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Waynesville, Lake Junaluska hammer out details of merger

The town of Waynesville has a large checklist to tackle in the coming months before Lake Junaluska is officially added to the town limits.


The number of homes served by the town will jump by 15 percent in one fell swoop. Along with the additional 765 homes, there’s the sprawling Lake Junaluska Conference and Retreat Center that draws upwards of 100,000 guests a year — so it’s not as easy as drawing a new line on a map.

The town must hire new police officers and map new patrol routes. It must craft an itinerary for picking up trash, recycling and yard trimmings. It has to wrangle all the addresses into its billing system for property taxes and utilities.

As town department heads hammer out their respective pieces of the municipal puzzle, Town Planner Paul Benson has been laying the groundwork for a zoning plan for the community that will stipulate things like residential housing density and architectural standards for commercial development.

“We would like to move Lake Junaluska as smoothly as we can into the Waynesville zoning scheme,” Benson said. “I like to think everyone would be in accord on this.”

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Benson doesn’t foresee any hiccups, or even much debate. Lake Junaluska has fairly strict community covenants and deed restrictions already, so a zoning plan doesn’t need to be created from whole cloth.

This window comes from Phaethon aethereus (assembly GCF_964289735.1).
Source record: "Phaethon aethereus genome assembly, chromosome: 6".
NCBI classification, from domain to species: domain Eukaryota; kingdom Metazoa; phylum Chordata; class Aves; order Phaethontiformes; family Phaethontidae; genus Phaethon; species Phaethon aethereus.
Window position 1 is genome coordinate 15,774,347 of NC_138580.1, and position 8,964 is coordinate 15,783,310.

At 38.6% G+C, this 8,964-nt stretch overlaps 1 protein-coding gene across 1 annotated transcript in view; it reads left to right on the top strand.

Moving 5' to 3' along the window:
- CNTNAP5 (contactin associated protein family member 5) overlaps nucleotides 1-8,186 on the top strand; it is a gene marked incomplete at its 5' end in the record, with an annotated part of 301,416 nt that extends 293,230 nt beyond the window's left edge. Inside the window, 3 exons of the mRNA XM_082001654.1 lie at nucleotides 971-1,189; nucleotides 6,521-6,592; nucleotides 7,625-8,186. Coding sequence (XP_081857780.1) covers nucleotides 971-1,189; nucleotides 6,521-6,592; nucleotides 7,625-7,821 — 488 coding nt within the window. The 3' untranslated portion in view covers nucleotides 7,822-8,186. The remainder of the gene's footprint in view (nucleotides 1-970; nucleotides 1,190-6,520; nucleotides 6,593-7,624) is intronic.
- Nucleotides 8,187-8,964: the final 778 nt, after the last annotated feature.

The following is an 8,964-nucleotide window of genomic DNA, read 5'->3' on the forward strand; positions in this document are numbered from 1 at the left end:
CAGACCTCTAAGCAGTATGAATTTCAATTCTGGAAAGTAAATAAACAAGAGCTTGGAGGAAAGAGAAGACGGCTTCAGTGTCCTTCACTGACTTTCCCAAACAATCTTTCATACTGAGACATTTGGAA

“Codify what’s there,” Benson said of the strategy.

Benson said the town doesn’t have an agenda or motive in getting the community to ascribe to a particular vision, other than what the community itself wants.

“I think it will be a very smooth process,” agreed Pat Koontz, an elected member of the Junaluska Community Council.

For example, Lake Junaluska’s covenants already prevent condos or apartments from being plunked down in neighborhoods.

The town does, however, have architectural rules for commercial development. The town doesn’t allow windowless cinderblock or sheet metal buildings, for example. Businesses must have sidewalks, attractive landscaping and awnings over the front door. Signs must be tidy and not obnoxiously large. And no blinking neon lights.

“All of our design standards would apply,” Benson said.

But those rules aren’t expected to be an issue either, since the only commercial property in the Lake Junaluska community is owned by the conference and retreat center itself.

The retreat center has a 10-year master plan that calls for major renovations and additions to campus, but building designs would be stylish enough to sail through the town’s commercial guidelines, according to Buddy Young, the Lake Junaluska Public Works director. The whole point of the plan, after all, is to give the campus an aesthetic makeover.

Still, “That will be something new,” Benson said. “There will be somebody regulating the conference center now. I am sure the town’s stance would be whatever the conference center wants to do.”